Victoria began speaking out on women's issues, particularly suffrage, and was the first to address the Judiciary Committee of Congress on the issue of whether women were "persons" within the meaning of the newly passed Fourteenth and Fifteenth Amendments to the constitution. (A topic still inciting controversy to this very day.) She became famous--some would say, notorious-- for her advocacy of the notion of Free Love.  She knew through her own hard experiences in life what many women's rights advocates of her time did not: that women needed much more than the vote to achieve a fair and equal place in American society.  They needed a full bank of rights--liberalized divorce laws, fair property rights, in short--equal protection under all the laws.

Available on Amazon
This is just a short introduction to the life of this amazing woman.  I found her so fascinating, I included her as a character in my next novel, Séance in Sepia (coming in October 2011).  To learn more about Victoria, there are several good biographies available.  My favorite is: Notorious Victoria, by Mary Gabriel.

A comprehensive website to visit is http://www.victoria-woodhull.com/


The Victorian West Welcomes Sarah Johnson

Readers of historical fiction may already know Sarah Johnson. She is a reference librarian at Eastern Illinois University, but she is best known to the literary world as the editor of the Historical Novel Review, the magazine of the Historical Novel Society, a position she has held for the past 11 years.  She has written two books surveying the field of historical novels, covering over 7,000 books--a resource to both librarians building their collections as well as lovers of the genre.

She reviews novels and interviews authors on her excellent blog:  Reading the Past
Today she has been kind enough to visit my site and share her personal definition of the Victorian West novel and her choices for the best representations of this sub-genre.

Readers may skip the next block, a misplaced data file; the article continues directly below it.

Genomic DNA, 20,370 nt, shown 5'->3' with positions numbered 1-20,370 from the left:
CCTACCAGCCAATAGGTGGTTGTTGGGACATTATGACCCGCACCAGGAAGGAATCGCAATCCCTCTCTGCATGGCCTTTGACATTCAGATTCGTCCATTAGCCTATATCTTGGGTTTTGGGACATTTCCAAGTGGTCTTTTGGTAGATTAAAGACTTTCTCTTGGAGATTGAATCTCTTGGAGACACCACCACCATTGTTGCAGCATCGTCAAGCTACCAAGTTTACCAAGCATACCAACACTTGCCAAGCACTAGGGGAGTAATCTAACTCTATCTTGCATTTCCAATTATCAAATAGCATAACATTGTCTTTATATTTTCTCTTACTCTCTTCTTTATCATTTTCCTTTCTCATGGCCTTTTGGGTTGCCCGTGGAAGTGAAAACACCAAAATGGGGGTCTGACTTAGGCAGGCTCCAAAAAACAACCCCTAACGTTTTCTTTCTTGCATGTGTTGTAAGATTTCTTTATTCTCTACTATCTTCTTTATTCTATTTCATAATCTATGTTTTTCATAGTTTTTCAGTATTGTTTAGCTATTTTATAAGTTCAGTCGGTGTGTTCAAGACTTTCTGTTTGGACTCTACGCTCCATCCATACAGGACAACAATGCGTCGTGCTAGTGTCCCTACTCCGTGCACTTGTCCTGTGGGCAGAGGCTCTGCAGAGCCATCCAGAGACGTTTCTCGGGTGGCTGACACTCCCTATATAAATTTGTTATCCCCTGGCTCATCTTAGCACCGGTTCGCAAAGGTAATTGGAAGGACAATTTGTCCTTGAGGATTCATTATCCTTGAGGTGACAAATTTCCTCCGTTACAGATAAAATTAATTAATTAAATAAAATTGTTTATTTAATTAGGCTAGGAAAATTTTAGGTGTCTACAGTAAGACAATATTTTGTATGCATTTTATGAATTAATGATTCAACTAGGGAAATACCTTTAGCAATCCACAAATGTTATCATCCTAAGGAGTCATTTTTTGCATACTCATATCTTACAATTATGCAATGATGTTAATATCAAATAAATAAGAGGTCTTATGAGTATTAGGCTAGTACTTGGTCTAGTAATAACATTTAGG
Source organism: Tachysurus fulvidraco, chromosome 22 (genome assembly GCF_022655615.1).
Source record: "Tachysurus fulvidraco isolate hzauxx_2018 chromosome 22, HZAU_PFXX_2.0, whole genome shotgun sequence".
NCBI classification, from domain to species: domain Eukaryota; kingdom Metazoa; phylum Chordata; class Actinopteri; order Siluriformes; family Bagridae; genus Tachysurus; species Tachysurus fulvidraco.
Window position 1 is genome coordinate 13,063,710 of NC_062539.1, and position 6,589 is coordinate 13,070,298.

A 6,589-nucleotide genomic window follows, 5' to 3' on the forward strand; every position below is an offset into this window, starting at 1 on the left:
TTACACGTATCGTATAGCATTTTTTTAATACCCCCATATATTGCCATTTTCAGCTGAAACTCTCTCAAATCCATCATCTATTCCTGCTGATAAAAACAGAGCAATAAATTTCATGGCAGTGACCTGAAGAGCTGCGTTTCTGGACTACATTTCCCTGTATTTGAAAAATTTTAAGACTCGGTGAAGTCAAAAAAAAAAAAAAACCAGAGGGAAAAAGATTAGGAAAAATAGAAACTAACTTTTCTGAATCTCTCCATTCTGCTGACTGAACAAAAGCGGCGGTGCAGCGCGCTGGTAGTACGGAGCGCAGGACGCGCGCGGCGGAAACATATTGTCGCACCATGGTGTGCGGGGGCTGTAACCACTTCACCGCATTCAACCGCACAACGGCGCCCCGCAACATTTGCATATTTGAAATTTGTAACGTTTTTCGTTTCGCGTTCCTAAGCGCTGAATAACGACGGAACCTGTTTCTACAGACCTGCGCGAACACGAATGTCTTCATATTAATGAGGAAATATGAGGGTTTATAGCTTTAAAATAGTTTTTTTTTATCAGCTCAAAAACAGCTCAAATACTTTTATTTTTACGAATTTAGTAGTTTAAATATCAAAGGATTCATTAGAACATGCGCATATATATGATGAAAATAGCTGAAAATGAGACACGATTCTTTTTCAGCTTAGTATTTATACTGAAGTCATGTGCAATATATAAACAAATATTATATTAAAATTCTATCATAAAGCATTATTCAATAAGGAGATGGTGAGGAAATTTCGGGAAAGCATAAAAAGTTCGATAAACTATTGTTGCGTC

Reading the Victorian West: A Few Personal Picks
By Sarah Johnson

I’d like to thank Michelle for the invitation to write a guest post for her blog.  Although I’m a native Yankee now living in Illinois, I’ve spent many a summer vacation driving around and visiting historic towns out west.  To me, the phrase “Victorian West” presents a fascinating study in contrasts: rough-and-tumble frontier settings meet up with high society manners, elegant dress, ornate Victorian-style architecture, and classic small-town politics.  Reading historical novels with these settings lets me envision how people lived and interacted at this exciting point in time.  Here are some of my favorites.

Richard Wheeler (who I see has recently contributed a guest post here himself) is a superb author of historical westerns.  Whether he’s writing biographical fiction that reveals the human side of famous western personalities or sprawling epics about mining boomtowns notched high in the Rockies, his novels illustrate the diversity of the Western experience, and they’re remarkably free of stereotypes or clichés.  Second Lives, which may be my all-time favorite western novel, not only showcases Denver at the height of the Gilded Age but also serves as a brilliant character study of down-on-their luck men and women hoping for a new shot at life.